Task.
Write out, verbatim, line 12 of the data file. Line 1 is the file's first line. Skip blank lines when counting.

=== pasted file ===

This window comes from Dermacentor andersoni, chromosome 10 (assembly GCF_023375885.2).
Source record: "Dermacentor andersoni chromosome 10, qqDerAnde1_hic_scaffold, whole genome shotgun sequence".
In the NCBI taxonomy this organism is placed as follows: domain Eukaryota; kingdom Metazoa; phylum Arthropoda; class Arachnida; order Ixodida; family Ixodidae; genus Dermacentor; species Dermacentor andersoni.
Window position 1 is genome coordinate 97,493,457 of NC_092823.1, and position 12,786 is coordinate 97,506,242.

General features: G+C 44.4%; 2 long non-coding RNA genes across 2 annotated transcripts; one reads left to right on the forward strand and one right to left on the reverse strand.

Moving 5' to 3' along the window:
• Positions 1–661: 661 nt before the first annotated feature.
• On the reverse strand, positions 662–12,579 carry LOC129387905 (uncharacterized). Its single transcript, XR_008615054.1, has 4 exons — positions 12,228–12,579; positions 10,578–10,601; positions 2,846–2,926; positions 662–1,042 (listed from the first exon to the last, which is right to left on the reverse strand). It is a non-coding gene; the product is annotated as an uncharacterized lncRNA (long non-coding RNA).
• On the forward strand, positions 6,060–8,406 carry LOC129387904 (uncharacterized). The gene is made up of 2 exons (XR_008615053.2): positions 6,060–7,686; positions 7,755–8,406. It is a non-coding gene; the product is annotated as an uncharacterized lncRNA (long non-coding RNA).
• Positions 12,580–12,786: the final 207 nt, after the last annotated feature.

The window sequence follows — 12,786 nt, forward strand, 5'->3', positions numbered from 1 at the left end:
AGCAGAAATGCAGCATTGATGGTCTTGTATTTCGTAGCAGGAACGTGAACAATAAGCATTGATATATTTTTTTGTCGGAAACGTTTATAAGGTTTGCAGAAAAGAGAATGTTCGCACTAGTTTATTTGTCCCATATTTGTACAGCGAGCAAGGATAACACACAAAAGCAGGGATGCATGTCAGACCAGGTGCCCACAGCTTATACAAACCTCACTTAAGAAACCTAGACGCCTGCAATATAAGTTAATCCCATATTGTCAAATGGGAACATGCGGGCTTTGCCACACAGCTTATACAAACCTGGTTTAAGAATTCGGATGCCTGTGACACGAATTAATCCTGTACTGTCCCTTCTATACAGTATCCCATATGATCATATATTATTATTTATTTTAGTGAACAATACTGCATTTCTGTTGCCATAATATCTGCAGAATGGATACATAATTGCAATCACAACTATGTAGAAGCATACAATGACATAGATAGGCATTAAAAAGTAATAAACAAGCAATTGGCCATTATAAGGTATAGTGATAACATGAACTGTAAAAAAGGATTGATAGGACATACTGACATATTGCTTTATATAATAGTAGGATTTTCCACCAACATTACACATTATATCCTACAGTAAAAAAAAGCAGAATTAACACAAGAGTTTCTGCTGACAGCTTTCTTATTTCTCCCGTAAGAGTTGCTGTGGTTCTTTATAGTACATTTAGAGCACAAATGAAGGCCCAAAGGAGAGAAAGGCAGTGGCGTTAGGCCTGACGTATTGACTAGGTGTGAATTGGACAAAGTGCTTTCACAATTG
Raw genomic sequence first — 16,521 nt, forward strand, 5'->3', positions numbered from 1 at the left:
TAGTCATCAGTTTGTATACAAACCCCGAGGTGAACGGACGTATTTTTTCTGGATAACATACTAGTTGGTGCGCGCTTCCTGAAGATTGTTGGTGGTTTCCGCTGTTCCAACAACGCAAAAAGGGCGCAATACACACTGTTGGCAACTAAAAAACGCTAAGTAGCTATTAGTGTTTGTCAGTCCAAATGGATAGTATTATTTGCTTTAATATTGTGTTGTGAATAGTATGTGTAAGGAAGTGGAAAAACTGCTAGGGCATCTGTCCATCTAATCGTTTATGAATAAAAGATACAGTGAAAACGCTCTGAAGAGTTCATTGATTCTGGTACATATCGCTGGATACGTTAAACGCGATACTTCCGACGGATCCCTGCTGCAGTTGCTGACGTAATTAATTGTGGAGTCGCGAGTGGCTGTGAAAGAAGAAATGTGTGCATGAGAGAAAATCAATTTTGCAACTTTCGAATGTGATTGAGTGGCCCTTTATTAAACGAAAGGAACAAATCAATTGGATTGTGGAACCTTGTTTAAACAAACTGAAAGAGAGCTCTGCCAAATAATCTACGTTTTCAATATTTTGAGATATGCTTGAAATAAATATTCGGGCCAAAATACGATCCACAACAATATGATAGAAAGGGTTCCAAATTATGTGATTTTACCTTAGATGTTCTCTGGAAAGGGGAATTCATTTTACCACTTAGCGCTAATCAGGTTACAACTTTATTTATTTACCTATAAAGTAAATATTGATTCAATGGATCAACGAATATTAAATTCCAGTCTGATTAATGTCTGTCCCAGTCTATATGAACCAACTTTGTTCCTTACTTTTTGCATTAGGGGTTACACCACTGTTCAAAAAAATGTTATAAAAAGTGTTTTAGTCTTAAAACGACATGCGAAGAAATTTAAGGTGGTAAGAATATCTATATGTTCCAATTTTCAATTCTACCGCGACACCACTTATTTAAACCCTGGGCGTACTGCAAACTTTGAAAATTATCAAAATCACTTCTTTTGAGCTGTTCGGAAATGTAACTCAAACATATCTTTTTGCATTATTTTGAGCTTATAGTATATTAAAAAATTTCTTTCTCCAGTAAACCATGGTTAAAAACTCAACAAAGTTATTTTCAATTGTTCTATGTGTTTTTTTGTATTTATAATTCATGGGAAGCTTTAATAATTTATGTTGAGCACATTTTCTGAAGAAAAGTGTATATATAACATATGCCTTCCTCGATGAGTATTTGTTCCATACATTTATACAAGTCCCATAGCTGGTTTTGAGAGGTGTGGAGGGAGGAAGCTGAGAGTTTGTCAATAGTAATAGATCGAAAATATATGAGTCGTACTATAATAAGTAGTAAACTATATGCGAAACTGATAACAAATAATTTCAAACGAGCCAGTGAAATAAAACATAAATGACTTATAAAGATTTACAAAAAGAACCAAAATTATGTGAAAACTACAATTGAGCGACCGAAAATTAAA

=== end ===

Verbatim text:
AGCAGAAATGCAGCATTGATGGTCTTGTATTTCGTAGCAGGAACGTGAACAATAAGCATTGATATATTTTTTTGTCGGAAACGTTTATAAGGTTTGCAGAAAAGAGAATGTTCGCACTAGTTTATTTGTCCCATATTTGTACAGCGAGCAAGGATAACACACAAAAGCAGGGATGCATGTCAGACCAGGTGCCCACAGCTTATACAAACCTCACTTAAGAAACCTAGACGCCTGCAATATAAGTTAATCCCATATTGTCAAATGGGAACATGCGGGCTTTGCCACACAGCTTATACAAACCTGGTTTAAGAATTCGGATGCCTGTGACACGAATTAATCCTGTACTGTCCCTTCTATACAGTATCCCATATGATCATATATTATTATTTATTTTAGTGAACAATACTGCATTTCTGTTGCCATAATATCTGCAGAATGGATACATAATTGCAATCACAACTATGTAGAAGCATACAATGACATAGATAGGCATTAAAAAGTAATAAACAAGCAATTGGCCATTATAAGGTATAGTGATAACATGAACTGTAAAAAAGGATTGATAGGACATACTGACATATTGCTTTATATAATAGTAGGATTTTCCACCAACATTACACATTATATCCTACAGTAAAAAAAAGCAGAATTAACACAAGAGTTTCTGCTGACAGCTTTCTTATTTCTCCCGTAAGAGTTGCTGTGGTTCTTTATAGTACATTTAGAGCACAAATGAAGGCCCAAAGGAGAGAAAGGCAGTGGCGTTAGGCCTGACGTATTGACTAGGTGTGAATTGGACAAAGTGCTTTCACAATTG